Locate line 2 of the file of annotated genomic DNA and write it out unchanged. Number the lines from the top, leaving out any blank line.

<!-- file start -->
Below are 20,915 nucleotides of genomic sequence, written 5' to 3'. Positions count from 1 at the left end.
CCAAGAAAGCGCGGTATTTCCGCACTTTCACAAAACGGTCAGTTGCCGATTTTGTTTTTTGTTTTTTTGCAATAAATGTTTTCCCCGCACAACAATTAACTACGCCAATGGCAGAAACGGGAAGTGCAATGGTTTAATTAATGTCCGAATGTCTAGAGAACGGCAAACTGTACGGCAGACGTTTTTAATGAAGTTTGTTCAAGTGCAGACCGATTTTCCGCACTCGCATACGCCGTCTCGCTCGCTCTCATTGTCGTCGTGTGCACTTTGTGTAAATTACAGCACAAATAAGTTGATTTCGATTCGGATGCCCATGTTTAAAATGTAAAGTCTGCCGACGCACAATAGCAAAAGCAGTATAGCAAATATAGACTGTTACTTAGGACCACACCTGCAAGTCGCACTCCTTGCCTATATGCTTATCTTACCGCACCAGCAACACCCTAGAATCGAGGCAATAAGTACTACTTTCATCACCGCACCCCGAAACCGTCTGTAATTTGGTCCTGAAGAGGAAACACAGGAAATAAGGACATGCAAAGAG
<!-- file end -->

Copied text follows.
CCAAGAAAGCGCGGTATTTCCGCACTTTCACAAAACGGTCAGTTGCCGATTTTGTTTTTTGTTTTTTTGCAATAAATGTTTTCCCCGCACAACAATTAACTACGCCAATGGCAGAAACGGGAAGTGCAATGGTTTAATTAATGTCCGAATGTCTAGAGAACGGCAAACTGTACGGCAGACGTTTTTAATGAAGTTTGTTCAAGTGCAGACCGATTTTCCGCACTCGCATACGCCGTCTCGCTCGCTCTCATTGTCGTCGTGTGCACTTTGTGTAAATTACAGCACAAATAAGTTGATTTCGATTCGGATGCCCATGTTTAAAATGTAAAGTCTGCCGACGCACAATAGCAAAAGCAGTATAGCAAATATAGACTGTTACTTAGGACCACACCTGCAAGTCGCACTCCTTGCCTATATGCTTATCTTACCGCACCAGCAACACCCTAGAATCGAGGCAATAAGTACTACTTTCATCACCGCACCCCGAAACCGTCTGTAATTTGGTCCTGAAGAGGAAACACAGGAAATAAGGACATGCAAAGAG